WATERVILLE — It started with a mural of three children, two smiling and one looking pensively into the distance. Then there was a child playing with a bright yellow duck as it floated by on waves near an upside down umbrella. And a girl dressed in purple making her way down a set of stairs followed by her shadow.

Soon, more public art will grace the walls of the once-neglected alley behind The Concourse shopping plaza, an area plagued by litter and vandalism but now in the midst of a transformation.

The site is home to an evolving public art installation that has come together with the help of Joe’s Smoke Shop & Happy Trails, the city, downtown arts organization Waterville Creates! and Least of These Ministries, a project focused on addressing homelessness and based out of the Kingdom Life Church in Oakland.

“When we first came over here about a month ago and were talking about this, it was a garbage dump back here,” said Andy Chapman, who works at Joe’s Smoke Shop, which was commissioned to create the installation after they put in their own separate mural on the side of the shop last month. “So, it’s come quite a ways.”

On a recent sunny afternoon, Chapman, 37, and his co-worker, the shop’s manager, Sullivan O’Keeffe, were painting a swing set and the far reaching branch of a tree on a landscape that will soon grace the right hand side of the alley.

The project started after Chapman and O’Keeffe’s father, James T. O’Keeffe, decided to put their own mural on the side of the smoke shop last month. Located on Temple Street, it was designed by Chapman, inspired by the work of England-based street artist Banksy and depicts four figures holding red balloons and floating over a city skyline.


“It’s something we’d been talking about doing permanently for years and then my dad happened to be in Andy’s house and saw his artwork and thought, ‘This would be perfect,'” said O’Keeffe, 20.

The smoke shop mural went up overnight in early September, and it wasn’t long after that Chapman said he was approached by downtown arts organization Waterville Creates! about doing a similar project behind The Concourse.

The idea also came about with the help of the city, which owns the property, and Least of These Ministries.

Ricky Franzose, who directs the ministry along with his wife, Michelle, said they were cleaning up the alley behind The Concourse recently and thought it might be a good area for a public art project.

“So we reached out to (Waterville Parks and Recreation Director) Matt Skehan and they reached out to Waterville Creates! and before you know it, it was a done deal,” Franzose said.

In the past, the area, which city workers refer to as The Concourse “wall,” has been an eyesore and a depository for trash, said Waterville Parks and Recreation Director Matt Skehan. People have called to complain about the stairs connecting Elm Street to The Concourse.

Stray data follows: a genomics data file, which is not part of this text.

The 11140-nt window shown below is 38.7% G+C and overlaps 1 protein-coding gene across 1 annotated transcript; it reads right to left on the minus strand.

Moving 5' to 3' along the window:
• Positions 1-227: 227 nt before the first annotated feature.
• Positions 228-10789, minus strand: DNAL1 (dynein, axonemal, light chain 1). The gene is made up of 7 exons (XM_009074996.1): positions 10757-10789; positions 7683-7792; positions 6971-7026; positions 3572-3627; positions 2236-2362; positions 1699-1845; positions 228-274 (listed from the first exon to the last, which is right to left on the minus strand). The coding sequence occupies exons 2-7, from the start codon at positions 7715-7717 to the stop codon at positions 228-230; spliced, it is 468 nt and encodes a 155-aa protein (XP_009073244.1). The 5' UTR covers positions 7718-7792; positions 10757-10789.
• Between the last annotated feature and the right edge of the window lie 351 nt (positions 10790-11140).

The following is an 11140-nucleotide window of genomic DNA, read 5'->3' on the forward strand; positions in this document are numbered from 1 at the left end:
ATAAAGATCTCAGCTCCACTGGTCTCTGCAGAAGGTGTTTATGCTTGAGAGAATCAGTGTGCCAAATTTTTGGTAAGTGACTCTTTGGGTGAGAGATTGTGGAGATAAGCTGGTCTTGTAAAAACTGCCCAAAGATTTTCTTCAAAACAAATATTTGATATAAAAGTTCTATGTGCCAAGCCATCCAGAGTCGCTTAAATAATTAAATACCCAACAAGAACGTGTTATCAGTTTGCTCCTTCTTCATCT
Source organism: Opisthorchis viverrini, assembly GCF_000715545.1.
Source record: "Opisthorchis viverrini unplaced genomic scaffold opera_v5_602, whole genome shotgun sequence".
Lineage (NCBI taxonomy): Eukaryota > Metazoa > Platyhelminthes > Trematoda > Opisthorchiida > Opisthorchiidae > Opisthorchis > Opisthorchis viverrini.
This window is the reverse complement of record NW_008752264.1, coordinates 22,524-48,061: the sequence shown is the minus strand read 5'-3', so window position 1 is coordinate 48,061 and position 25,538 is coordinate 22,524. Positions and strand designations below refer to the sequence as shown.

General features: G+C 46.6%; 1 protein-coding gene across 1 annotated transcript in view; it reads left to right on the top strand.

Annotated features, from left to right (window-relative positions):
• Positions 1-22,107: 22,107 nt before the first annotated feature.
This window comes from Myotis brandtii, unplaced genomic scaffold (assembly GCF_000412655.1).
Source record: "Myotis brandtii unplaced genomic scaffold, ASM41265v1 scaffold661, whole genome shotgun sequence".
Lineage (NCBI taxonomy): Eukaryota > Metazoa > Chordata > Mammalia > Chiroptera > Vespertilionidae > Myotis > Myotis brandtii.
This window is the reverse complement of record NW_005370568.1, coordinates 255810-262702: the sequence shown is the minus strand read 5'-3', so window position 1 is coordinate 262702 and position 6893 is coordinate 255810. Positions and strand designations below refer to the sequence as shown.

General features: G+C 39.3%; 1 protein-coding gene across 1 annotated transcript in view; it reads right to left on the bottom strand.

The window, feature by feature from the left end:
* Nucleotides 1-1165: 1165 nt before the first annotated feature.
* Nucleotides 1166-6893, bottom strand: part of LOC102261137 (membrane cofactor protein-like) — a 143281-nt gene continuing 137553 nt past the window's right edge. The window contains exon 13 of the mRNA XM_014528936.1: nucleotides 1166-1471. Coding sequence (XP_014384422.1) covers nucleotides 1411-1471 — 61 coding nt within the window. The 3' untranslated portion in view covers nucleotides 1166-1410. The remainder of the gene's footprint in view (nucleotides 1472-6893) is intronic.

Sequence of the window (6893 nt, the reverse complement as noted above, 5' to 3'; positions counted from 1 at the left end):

“It’s been so ugly, folks have stayed away from that area,” he said. “We thought it would be a great place for public art.”

Similarly, Waterville Creates! President and CEO Shannon Haines said she was also excited by the idea. The group was able to put together a $10,000 grant through its Partner Incentive Grant program to fund the project.

“That area I feel has been neglected for a long time,” Haines said. “It was literally a blank canvas waiting to be painted.”

Now, there are three completed murals and two others in the works behind the alley. One shows the faces of Chapman’s three children — Ayla, Nya and Alonna — next to another mural of a child bending down next to a small yellow duck.

A third mural on the stairs leading up to Elm Street shows a girl dressed in purple with her shadow following her down the stairs.

On Tuesday, Chapman and O’Keeffe were working on a landscape that they hope to involve the community with by inviting children to paint flowers and animals. No details have been worked out, but Chapman said he’d like to see something happen by early November.


He’s also working on a fifth mural to contain portraits of 10 different community members or people from the area.

Chapman said he’s hopeful the new art will get the community to feel invested in the space and keep it clean. There’s also the potential to add more murals down the length of the alley if additional funding becomes available.

The project comes as the city is undergoing a downtown revitalization fueled largely by $65 million in investments by Colby College and the new presence of a Colby dorm downtown.

The college is also working with Waterville Creates! on the development of a downtown arts hub at 93 Main Street.

And last week the city dedicated a new $1.5 million RiverWalk park along the Kennebec River that includes a 900-foot boardwalk, children’s play area, gazebo and small amphitheater.

“All of these improvements are part of a larger downtown revitalization effort,” Haines said. “As people have been investing and making these improvements, I think it’s important to also think about the public space — banners, street space, flowers, public art — all these things are important to making downtown a welcoming place for everyone.”

Rachel Ohm — 612-2368

[email protected]

Twitter: @rachel_ohm

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